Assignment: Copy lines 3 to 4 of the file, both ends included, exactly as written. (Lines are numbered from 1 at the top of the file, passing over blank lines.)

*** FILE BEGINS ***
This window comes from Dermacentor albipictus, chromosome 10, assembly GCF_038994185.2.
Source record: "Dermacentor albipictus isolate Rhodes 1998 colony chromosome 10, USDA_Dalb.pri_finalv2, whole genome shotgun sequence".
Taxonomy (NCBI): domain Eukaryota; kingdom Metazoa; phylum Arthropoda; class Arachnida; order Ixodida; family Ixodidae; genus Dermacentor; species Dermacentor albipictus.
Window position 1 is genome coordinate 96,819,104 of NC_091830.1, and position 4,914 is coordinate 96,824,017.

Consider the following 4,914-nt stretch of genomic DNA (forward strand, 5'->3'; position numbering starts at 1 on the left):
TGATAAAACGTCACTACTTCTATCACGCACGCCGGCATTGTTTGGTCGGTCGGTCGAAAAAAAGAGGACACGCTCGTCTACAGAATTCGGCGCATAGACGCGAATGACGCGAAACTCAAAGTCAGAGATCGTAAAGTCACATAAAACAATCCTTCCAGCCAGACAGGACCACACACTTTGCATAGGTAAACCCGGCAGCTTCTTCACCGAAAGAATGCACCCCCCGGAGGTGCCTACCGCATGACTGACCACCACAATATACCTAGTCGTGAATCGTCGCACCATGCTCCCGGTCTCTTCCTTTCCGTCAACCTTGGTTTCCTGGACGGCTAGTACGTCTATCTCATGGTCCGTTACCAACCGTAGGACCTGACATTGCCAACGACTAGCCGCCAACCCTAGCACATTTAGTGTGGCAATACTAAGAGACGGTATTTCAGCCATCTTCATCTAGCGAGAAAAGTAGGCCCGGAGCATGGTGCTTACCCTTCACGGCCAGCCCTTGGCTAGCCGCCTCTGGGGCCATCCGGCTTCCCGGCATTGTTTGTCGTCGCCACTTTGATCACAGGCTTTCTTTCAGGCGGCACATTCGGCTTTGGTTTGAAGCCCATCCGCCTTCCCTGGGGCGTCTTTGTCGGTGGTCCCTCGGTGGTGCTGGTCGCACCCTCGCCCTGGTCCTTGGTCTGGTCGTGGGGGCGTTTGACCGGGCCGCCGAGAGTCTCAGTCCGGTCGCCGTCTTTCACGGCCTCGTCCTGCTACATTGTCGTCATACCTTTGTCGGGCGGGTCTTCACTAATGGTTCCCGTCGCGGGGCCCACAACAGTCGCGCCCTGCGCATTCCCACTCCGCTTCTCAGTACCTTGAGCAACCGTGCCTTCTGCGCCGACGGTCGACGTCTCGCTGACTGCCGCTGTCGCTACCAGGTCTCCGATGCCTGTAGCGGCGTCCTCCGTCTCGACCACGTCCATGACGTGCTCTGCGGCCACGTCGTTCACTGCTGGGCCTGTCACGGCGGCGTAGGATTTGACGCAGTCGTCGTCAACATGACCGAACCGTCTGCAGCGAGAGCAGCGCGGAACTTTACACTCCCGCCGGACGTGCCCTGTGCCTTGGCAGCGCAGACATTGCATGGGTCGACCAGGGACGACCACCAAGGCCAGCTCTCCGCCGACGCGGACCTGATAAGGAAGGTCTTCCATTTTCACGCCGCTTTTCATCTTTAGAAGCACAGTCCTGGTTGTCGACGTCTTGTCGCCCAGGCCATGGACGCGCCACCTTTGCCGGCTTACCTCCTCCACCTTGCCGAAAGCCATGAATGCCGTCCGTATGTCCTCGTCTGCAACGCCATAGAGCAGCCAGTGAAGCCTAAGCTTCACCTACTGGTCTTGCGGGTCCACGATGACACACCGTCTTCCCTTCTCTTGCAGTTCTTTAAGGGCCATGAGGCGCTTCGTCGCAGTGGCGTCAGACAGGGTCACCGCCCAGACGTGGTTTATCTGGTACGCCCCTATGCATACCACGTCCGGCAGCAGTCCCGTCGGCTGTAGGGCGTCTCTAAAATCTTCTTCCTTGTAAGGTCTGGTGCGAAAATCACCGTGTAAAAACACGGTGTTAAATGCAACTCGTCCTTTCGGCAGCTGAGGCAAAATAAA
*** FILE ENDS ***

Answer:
Taxonomy (NCBI): domain Eukaryota; kingdom Metazoa; phylum Arthropoda; class Arachnida; order Ixodida; family Ixodidae; genus Dermacentor; species Dermacentor albipictus.
Window position 1 is genome coordinate 96,819,104 of NC_091830.1, and position 4,914 is coordinate 96,824,017.